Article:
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Southeast Asia: The Philippines is the Regional Omicron Canary

January 7, 2022
By Bob Herrera-Lim

The Omicron variant appears to have gained its first major Southeast Asian foothold in the Philippines, particularly in the metropolitan Manila area. While the decoupling pattern between cases and deaths in the capital region seems to parallel that of other countries, Omicron’s spread to the less vaccinated provincial areas could strain their relatively weaker hospital and ICU systems. Thailand and Indonesia are not yet exhibiting the same rate of growth in cases, but they are already either tightening restrictions, or signaling that they intend to do so soon; how the Philippines fares over the next two weeks could determine the extent to which they implement additional curbs.

The Omicron variant appears to have gained its first regional foothold in the Philippines, which is experiencing a major spike in new daily case detections over the past week alone. Case numbers are also starting to trend up in Thailand and Indonesia, although not as steeply. Vietnam has been experiencing a steady increase as well, but in a trend that started in October, which makes it less clear whether it is being driven by the variant.

Omicron enters SE Asia (new daily Covid cases per million)

* Our World in Data and national health departments as of 6 January or 7 January

In the Philippines, genetic sequencing capacity is limited, but the spike mirrors that of other countries that have experienced the Omicron surge. The new cases are concentrated in the capital region, with a population of 10 — 12mn. Furthermore, not all potentially infected are getting tested or reported due to tests being either difficult to find or expensive, and the official numbers very likely undercount the cases in the metropolis. The 7 January positivity rate is 40%. Consequently, the upward trend is expected to continue for the next week or two at least. As a result, the government earlier this week raised mobility restrictions in the capital to Level 3 (with 5 being the highest), which prohibits in-person classes and reduces the allowed capacity for most indoor commercial establishments to 30%.

Although most reports are of mild or asymptomatic cases, ICU utilization in Metro Manila is 48% as of 6 January, compared to 28% on 9 December in our previous report — which reflects the generally limited absolute capacity available. The sudden spike has led to a run on decongestants and antipyretics within a few days, with pharmacies reporting widespread shortages as of the first few days of January and a gray market developing.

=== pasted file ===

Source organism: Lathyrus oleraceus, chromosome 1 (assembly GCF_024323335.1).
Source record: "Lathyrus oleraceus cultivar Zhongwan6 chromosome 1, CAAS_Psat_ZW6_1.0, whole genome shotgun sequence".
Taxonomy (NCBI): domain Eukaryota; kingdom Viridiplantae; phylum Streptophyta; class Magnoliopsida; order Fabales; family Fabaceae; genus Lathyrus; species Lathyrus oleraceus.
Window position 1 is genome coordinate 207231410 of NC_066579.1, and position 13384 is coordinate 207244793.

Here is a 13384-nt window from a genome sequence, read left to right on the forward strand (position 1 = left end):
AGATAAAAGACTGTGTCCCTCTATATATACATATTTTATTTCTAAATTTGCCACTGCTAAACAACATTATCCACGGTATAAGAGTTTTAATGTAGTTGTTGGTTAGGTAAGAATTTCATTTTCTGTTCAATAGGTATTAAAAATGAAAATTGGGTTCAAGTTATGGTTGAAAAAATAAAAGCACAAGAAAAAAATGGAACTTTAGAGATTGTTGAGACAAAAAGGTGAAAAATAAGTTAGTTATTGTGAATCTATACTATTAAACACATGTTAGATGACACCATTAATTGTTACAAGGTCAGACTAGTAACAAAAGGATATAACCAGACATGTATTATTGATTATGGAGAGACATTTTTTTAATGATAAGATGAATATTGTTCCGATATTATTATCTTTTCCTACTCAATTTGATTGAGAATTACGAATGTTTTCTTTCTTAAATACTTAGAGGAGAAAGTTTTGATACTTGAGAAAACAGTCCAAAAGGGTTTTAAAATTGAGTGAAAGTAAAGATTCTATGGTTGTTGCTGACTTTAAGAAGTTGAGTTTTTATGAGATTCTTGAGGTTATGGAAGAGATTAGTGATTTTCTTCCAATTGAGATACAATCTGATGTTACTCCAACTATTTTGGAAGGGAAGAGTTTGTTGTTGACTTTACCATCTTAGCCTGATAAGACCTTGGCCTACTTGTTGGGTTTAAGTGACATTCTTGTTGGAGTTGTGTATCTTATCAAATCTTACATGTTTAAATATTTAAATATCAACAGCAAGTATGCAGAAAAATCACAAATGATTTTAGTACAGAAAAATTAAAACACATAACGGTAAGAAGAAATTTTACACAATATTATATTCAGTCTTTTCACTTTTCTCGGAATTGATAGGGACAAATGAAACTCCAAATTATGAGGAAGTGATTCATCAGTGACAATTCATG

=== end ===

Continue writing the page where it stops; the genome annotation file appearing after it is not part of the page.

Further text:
The near-term risks for the Philippines with Omicron are two-fold. First, the overall vaccination rates in the provinces, where Omicron does not yet appear to be broadly present, are much lower and more uneven than in metropolitan Manila. While the lower population density in the countryside may slow the variant’s spread and reduce the overall number of infected, the relative strain generated by a broad increase in cases on fewer hospitals and ICU facilities could be worse compared to the capital. Second, because of the apprehension that their healthcare facilities may struggle, some provinces are starting to restrict cross-border travel, which if the practice becomes more widespread could dampen domestic tourism through February as well as the flow of produce, and possibly even prolong the wave as the variant ripples through the country, instead of burning out quickly. The overhang of the Omicron risk in the Philippines could persist through much of the next six weeks– first the spread in the capital then transmission to the provinces.

So far, the other Southeast countries are not yet exhibiting a similarly steep increase in cases, but Thailand and Indonesia have seen their cases also rise significantly in recent days. Officials in both countries are signaling that they consider an Omicron surge as inevitable and with it the possibility of calibrated tightening as conditions change--although they are also taking pains to avoid indicating a broad lockdown. On 6 January, Thailand raised its alert level to four, which encourages people to work from home and suspend non-essential travel, while also limiting the number of people at gatherings or common venues. Alcohol consumption is prohibited after 9pm in Bangkok and disallowed in most cities. The government has indefinitely suspended its “test and go” scheme for foreign tourists, but as a compromise to the sector continues to allow several southern destination islands, particularly Phuket and Koh Samui, to continue as tourism sandboxes. Jakarta has raised its alert level to 2, which primarily involves mobility restrictions, but has adopted fewer restrictions compared to Thailand, because its numbers are not as high.

Although Southeast Asian countries do not automatically adopt each other’s measures, how the Philippines fares through January could provide them with cues on the risks they face, both from a public health perspective and in terms of the public reaction, and determine the extent to which they further tighten restrictions on their respective economies.

The views and opinions in these articles are solely of the authors and do not necessarily reflect those of Teneo. They are offered to stimulate thought and discussion and not as legal, financial, accounting, tax or other professional advice or counsel.

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